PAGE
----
„Wearing a particle filtering mask when pollen concentrations are high can keep both the virus and pollen out of the airways.”— Prof. Claudia Traidl-Hoffmann
The team showed that airborne pollen can account for, on average, 44 percent of the variation in infection rates, with humidity and air temperature also playing a role in some cases. During intervals without lockdown regulations, infection rates were on average 4 percent higher with every increase of 100 grains of airborne pollen per cubic meter. In some German cities, concentrations of up to 500 pollen grains per cubic meter per day were recorded during the study – which led to an overall increase in infection rates of more than 20 percent. In regions where lockdown rules were in effect, however, the infection numbers were on average only half as high at comparable pollen concentrations.
Effectiveness and sustainability of continuing medical education activities are, in general, a huge challenge. Given the frequency of allergic diseases, the increasing prevalence, the burden of the disease, the degree of suffering and the age of onset, there is a need for paediatricians to have in-depth knowledge and skills in allergology. We developed a needs-based course for Swiss paediatricians in primary care, where the relevant competencies are acquired in modular, multi-method learning activities.
The teaching is focused on filling gaps and aims at a behavioural change. To facilitate this change and the transfer of acquired competence into daily practice, a commitment-to-change (CTC) strategy was introduced. Paediatricians found four key elements decisive to change their clinical practice: problem-oriented, reflective, situated learning and convenience in learning/applying. Allergy education should help physicians to improve their knowledge, skills and attitudes in order to better perform and provide improved care to their allergy patients.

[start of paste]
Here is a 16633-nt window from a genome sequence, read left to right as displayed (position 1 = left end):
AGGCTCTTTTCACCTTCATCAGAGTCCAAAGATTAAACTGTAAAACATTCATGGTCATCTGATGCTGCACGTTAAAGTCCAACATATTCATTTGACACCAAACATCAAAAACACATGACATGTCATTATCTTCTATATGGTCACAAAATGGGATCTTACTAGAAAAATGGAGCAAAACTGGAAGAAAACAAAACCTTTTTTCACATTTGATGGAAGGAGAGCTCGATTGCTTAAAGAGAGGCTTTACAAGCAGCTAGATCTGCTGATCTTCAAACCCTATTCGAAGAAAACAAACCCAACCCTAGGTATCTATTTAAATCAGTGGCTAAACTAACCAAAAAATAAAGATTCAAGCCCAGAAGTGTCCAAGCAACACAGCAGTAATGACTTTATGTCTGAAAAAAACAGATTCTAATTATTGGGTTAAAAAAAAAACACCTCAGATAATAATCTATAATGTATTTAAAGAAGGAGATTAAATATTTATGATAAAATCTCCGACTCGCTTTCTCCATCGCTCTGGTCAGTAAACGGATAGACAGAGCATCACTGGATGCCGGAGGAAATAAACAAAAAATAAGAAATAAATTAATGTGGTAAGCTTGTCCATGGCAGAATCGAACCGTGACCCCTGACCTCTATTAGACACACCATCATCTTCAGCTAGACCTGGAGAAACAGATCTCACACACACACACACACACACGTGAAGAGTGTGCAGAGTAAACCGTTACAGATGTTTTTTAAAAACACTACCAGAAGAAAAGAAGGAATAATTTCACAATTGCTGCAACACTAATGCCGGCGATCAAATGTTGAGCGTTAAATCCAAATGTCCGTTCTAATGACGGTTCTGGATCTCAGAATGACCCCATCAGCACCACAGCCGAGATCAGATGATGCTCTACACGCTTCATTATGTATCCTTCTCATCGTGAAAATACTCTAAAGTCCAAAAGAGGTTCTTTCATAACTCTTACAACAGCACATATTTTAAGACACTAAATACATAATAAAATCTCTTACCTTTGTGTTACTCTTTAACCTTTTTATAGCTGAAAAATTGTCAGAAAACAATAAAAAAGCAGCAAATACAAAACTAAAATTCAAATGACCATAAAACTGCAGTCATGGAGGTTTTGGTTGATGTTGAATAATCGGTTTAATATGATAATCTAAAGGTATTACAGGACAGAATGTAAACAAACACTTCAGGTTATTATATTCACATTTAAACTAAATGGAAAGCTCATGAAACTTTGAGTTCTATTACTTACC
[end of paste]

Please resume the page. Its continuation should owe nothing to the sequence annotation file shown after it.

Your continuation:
For more details please refer to the “Letter to the Editor” published by D. Straub Piccirillo, P. Schmid-Grendelmeier, M. Hitzler, R. Lauener in Allergy. 2018 Jun;73(6):1351-1353. doi: 10.1111/all.13443. Epub 2018 Apr 17.
(Natural News) Asthma is a common disease among most children, with the exception being farm children. Immunologists from the University of Zurich have pinpointed the cause: exposure to farm animals. Specifically, the researchers have identified a sialic acid in farm animals that has proven to be effective against lung tissue inflammation.
The sialic acid is N-Glycolylneuraminic acid (Neu5Gc), a substance that is prevalent in the majority of vertebrates but absent in humans. According to the researchers, humans are unable to produce this non-microbial substance naturally, yet are fully capable of absorbing it from animals through either touch or by consuming food products made from animals.
Quelle: UZH Zürich